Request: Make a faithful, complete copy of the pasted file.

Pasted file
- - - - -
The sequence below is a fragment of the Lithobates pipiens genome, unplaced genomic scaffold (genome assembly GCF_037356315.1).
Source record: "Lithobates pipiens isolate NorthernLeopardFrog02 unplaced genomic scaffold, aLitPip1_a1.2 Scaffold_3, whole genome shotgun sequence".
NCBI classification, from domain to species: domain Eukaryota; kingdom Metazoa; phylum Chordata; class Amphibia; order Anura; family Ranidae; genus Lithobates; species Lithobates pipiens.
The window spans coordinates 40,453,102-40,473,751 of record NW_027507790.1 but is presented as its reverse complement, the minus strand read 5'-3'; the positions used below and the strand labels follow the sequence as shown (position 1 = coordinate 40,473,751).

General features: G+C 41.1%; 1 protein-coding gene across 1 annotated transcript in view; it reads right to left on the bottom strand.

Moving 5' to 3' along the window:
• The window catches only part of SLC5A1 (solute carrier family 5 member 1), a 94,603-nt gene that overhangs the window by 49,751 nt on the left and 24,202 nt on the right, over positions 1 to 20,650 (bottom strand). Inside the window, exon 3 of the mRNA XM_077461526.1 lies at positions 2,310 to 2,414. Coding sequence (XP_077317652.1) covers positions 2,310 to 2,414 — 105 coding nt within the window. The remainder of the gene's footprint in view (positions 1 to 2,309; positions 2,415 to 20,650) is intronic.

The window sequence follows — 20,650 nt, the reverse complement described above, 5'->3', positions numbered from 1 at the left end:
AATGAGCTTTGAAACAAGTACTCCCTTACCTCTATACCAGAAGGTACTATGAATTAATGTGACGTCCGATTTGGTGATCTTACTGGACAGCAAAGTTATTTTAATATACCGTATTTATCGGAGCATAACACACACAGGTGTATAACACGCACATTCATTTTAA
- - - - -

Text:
The sequence below is a fragment of the Lithobates pipiens genome, unplaced genomic scaffold (genome assembly GCF_037356315.1).
Source record: "Lithobates pipiens isolate NorthernLeopardFrog02 unplaced genomic scaffold, aLitPip1_a1.2 Scaffold_3, whole genome shotgun sequence".
NCBI classification, from domain to species: domain Eukaryota; kingdom Metazoa; phylum Chordata; class Amphibia; order Anura; family Ranidae; genus Lithobates; species Lithobates pipiens.
The window spans coordinates 40,453,102-40,473,751 of record NW_027507790.1 but is presented as its reverse complement, the minus strand read 5'-3'; the positions used below and the strand labels follow the sequence as shown (position 1 = coordinate 40,473,751).

General features: G+C 41.1%; 1 protein-coding gene across 1 annotated transcript in view; it reads right to left on the bottom strand.

Moving 5' to 3' along the window:
• The window catches only part of SLC5A1 (solute carrier family 5 member 1), a 94,603-nt gene that overhangs the window by 49,751 nt on the left and 24,202 nt on the right, over positions 1 to 20,650 (bottom strand). Inside the window, exon 3 of the mRNA XM_077461526.1 lies at positions 2,310 to 2,414. Coding sequence (XP_077317652.1) covers positions 2,310 to 2,414 — 105 coding nt within the window. The remainder of the gene's footprint in view (positions 1 to 2,309; positions 2,415 to 20,650) is intronic.

The window sequence follows — 20,650 nt, the reverse complement described above, 5'->3', positions numbered from 1 at the left end:
AATGAGCTTTGAAACAAGTACTCCCTTACCTCTATACCAGAAGGTACTATGAATTAATGTGACGTCCGATTTGGTGATCTTACTGGACAGCAAAGTTATTTTAATATACCGTATTTATCGGAGCATAACACACACAGGTGTATAACACGCACATTCATTTTAA